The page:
Overcoming a Rip-and-Replace Mindset and Vendor Reliance
Today, more and more chief marketing officers (CMOs) are trying to navigate the change in customer relationship ownership from being sales owned to marketing owned. To stay ahead of the curve, modern CMOs must fully embrace data integration and analytics to deliver personalized experiences, optimize campaigns for maximum impact, and drive business growth. Furthermore, CMOs across the board are waking up to the transformative power of generative artificial intelligence (GenAI) to better balance and integrate innovation, creativity and data-driven decisions. Innovating with the pace of change means most CMOs will have to ditch the “rip and replace” five-year refresh cycle mindset when it comes to their marketing infrastructure.
Rip-and-Replace is Slowing Down
The whirlwind race towards complete digital transformation during the initial year of the pandemic coincided with a remarkable surge in MarTech investments, creating a perfect storm of skyrocketing supply and demand.
However, the landscape has since settled down considerably. For instance, in 2020, content management systems were being swapped out at an astonishing rate of 41 percent. Fast-forward to this year, and that rate has dwindled to 11 percent. Similarly, the turnover rates for CRMs, email platforms, analytics/BI tools and other attribution and performance solutions have all been slashed by more than 50 percent.
This shift in the MarTech arena reflects a more mature and considered approach to technology adoption, signaling the need for marketing leaders to reassess their strategies and investments.
Single Vendor Reliance Gives Rise to Monoliths
Monolithic architectures have long dominated the MarTech landscape. These systems, where all the software components were interconnected and interdependent, offered streamlined designs and operational consistency. However, the rapid pace of change, advances in technology, and growing business demands have shown that these architectures are inflexible, difficult to scale, and challenging to integrate with new technologies.
Composability is poised to take center stage for marketing leaders when it comes to technology investments to scale marketing. While many marketers initially viewed composability as the process of constructing their own technology, crafting an API layer, or establishing a platform, it goes beyond the mere act of building custom solutions. Composable digital experience platforms (DXPs) are inherently flexible, able to adapt seamlessly to the ever-shifting landscape of technological advancements, evolving privacy regulations, and the changing expectations of consumers across different channels.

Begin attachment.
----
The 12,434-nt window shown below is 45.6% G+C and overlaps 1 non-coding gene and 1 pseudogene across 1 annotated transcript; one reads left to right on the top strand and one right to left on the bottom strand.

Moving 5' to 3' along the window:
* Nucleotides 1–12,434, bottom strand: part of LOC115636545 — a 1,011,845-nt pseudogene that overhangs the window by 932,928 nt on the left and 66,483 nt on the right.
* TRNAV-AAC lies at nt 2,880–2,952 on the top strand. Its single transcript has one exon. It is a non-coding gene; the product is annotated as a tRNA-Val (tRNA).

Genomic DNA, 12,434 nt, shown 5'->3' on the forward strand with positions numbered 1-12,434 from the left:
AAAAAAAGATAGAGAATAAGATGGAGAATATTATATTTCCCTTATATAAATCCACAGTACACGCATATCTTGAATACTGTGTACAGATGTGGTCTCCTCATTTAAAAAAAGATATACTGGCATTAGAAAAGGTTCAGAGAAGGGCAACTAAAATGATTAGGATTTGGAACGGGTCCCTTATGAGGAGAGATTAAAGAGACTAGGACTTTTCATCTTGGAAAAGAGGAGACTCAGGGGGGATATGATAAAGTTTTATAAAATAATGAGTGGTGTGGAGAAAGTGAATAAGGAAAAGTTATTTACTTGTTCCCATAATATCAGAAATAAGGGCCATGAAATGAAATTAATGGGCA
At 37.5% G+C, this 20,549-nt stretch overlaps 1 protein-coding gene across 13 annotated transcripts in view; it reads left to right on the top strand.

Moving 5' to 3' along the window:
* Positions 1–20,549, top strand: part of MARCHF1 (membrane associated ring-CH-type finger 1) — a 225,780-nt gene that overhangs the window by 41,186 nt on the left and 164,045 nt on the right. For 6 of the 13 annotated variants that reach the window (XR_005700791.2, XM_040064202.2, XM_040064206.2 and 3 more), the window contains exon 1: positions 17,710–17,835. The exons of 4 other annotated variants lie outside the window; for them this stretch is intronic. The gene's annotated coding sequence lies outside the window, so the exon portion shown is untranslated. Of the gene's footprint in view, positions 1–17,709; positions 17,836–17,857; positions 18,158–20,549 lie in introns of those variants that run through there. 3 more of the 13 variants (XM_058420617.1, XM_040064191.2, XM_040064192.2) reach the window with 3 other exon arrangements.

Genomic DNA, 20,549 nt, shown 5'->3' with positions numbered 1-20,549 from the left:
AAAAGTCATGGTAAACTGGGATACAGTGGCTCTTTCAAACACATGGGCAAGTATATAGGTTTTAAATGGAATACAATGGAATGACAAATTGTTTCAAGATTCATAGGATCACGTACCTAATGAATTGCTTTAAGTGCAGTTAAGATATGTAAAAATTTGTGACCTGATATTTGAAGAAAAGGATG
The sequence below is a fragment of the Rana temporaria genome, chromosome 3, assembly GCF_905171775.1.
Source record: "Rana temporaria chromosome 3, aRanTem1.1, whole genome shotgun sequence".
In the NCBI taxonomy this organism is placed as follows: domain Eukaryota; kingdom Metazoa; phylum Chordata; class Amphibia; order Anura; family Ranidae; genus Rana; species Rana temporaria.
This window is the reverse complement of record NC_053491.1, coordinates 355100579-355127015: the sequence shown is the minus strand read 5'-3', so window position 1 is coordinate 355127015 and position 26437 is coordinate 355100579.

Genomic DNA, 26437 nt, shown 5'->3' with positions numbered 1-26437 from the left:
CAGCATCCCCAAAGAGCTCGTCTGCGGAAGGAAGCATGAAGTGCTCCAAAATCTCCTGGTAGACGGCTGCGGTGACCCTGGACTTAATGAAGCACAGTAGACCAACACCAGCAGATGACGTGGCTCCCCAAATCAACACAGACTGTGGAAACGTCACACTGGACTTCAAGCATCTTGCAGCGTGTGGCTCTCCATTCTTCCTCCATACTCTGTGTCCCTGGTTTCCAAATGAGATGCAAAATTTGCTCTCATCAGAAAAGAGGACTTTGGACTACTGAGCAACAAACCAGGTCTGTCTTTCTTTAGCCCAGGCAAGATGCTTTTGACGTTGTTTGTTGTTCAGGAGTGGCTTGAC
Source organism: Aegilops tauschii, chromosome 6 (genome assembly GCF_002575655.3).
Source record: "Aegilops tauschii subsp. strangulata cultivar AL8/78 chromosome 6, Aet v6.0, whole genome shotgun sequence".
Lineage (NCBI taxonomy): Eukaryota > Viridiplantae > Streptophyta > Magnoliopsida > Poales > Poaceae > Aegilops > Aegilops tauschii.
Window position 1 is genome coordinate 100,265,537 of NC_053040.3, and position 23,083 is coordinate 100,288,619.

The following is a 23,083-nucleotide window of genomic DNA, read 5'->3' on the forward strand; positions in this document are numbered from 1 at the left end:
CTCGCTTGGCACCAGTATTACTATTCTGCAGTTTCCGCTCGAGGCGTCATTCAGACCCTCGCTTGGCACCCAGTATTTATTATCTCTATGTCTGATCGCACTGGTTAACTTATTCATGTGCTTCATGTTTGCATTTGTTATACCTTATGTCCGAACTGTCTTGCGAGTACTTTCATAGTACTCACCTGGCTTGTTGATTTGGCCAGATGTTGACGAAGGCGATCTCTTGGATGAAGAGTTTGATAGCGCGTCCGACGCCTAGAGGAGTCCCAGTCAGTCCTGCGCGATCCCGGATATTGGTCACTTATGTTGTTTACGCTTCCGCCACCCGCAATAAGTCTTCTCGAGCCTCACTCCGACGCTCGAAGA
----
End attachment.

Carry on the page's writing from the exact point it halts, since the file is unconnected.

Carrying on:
Composable DXPs Done Right
As CMOs increasingly own the customer relationship and look to optimize customer journeys with revamped digital experiences, they need to embrace composable DXPs that provide architectural foundation and services for developers and practitioners to create, orchestrate and optimize digital engagements at scale.
How can CMOs ensure that composable DXP investments are done right?
- Understand long-term business needs and capabilities needed to grow the business. Define the road map to GenAI adoption based on the strengths of the marketing team.
- Explore packaged business capabilities (PBCs) like content management, personalization, search, translation management, AI authoring, etc., from the composable DXPs to determine components from the existing stack that need to change.
- Determine a migration strategy for existing data and new data sources that will add value to the revamped digital experiences. Decide whether investing in a customer data platform (CDP) that collects data from multiple sources, consolidates it and creates a 360-degree view of the customer is the right investment for the organization.
- Ensure support from IT leadership around security, compliance and seamless integration into the existing MarTech stack to minimize time to value realization.
Adopting a composable approach sets the stage for building a robust and flexible marketing technology stack that can evolve with the needs of the business and the demands of the market. CMOs can continuously assess and upgrade individual components of their stack, ensuring that they remain competitive and agile while supporting engaging digital customer journeys.
Ashish Malpani is senior director, product marketing, digital experience at Progress, the trusted provider of application development and infrastructure software.
Ashish Malpani leads global product marketing for digital experience business at Progress. With over 25 years of experience, he's led the product marketing and management teams at industry leaders like Dell-EMC, HID Global, Gemalto (Thales), and Forcepoint. A passionate traveler and storyteller who's always on the lookout for new adventures, he is often found exploring a new country or working on his next book. He holds M.B.A. from the University of Texas and M.S.E. from Purdue University.